Last, last, these lyrics on my father’s grave!… They are like flapping of birds, rustling of cypresses, far singing of bells: they don’t scorn a graveyard. For some tears, for some sobs, I hope to find forgiveness, since here less than elsewhere the reader will be able or will want to say: what do I care of your sorrow?
Oh man, you who reads, men were the ones who opened that grave. And there inside, a whole thriving family found itself. And the grave (I recall an African custom) doesn’t stand out in the desert for the pure white stones of revenge: it is crude, gloomy, black.
But the man whose life has been darkened by that blackness, calls thee to bless life, that is beautiful, all beautiful; well, it would be; if we didn’t spoil it to us and to the others. Beautiful, it would be; even in the crying that were nevertheless serene dew, not rainstorm roar, even in the moment last, when our eyes tired of gazing, close themselves as if to gather and place the vision in the soul, for ever. But men loved the darkness more than the light, and someone else’s evil more than their own good. And about the voluntary evil, they give, wrongly, blame to nature, very sweet mother, who even in passing away seems to cradle and deaden us. Oh! Let her be, the one who knows what she does and she loves us.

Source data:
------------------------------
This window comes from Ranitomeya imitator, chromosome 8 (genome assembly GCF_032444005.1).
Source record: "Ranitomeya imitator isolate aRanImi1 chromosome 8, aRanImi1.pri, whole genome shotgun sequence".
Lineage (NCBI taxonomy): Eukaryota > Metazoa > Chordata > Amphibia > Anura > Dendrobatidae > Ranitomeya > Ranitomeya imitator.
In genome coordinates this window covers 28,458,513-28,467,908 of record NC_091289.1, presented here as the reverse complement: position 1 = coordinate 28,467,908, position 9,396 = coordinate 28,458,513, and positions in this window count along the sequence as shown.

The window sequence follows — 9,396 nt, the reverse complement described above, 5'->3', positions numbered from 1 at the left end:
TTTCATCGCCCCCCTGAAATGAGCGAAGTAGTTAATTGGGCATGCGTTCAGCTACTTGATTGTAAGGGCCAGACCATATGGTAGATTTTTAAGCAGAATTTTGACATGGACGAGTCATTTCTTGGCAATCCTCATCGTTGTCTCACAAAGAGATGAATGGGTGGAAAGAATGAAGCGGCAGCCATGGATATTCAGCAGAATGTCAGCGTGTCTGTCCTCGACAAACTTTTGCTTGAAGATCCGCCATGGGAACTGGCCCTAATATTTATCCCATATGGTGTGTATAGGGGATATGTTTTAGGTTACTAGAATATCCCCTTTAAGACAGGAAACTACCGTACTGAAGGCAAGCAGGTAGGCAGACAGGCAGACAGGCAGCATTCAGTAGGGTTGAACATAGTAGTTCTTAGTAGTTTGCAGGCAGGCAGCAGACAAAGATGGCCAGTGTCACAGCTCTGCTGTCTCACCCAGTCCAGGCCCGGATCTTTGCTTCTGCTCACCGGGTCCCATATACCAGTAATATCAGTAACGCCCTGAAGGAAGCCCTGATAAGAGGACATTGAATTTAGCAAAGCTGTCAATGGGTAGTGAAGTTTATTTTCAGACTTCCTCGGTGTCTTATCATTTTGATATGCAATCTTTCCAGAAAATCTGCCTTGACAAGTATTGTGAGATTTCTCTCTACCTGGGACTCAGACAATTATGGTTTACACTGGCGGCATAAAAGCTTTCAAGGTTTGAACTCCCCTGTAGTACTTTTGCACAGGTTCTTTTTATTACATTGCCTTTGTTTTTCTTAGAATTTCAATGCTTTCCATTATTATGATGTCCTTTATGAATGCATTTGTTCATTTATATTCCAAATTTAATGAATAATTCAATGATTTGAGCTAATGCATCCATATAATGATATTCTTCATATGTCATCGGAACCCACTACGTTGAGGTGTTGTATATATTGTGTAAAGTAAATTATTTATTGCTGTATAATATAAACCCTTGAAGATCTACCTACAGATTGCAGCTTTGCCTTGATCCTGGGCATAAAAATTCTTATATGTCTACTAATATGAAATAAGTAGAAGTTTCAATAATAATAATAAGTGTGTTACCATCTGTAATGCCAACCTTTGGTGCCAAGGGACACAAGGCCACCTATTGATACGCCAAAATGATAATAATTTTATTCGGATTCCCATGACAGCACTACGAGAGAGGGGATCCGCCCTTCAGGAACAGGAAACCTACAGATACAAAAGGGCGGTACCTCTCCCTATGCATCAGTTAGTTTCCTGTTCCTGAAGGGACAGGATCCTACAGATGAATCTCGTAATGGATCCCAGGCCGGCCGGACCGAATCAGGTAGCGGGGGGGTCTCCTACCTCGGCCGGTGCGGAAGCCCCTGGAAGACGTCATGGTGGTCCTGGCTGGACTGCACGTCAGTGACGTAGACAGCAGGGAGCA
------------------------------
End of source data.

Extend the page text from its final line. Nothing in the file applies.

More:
These are the words which I’m saying now with a voice not even sure and clear, and which I will repeat better as time goes by; may be of some gentleness for her the thought that these words might be of hate, and are of love.
Livorno, March 1894
Translated from Italian by Raffaello Tesi.
The original version appears in the book “Myricae” by Giovanni Pascoli, Arnoldo Mondadori Editore, 1963.
An electronic version of the book is maintained by the Library of Italian Literature.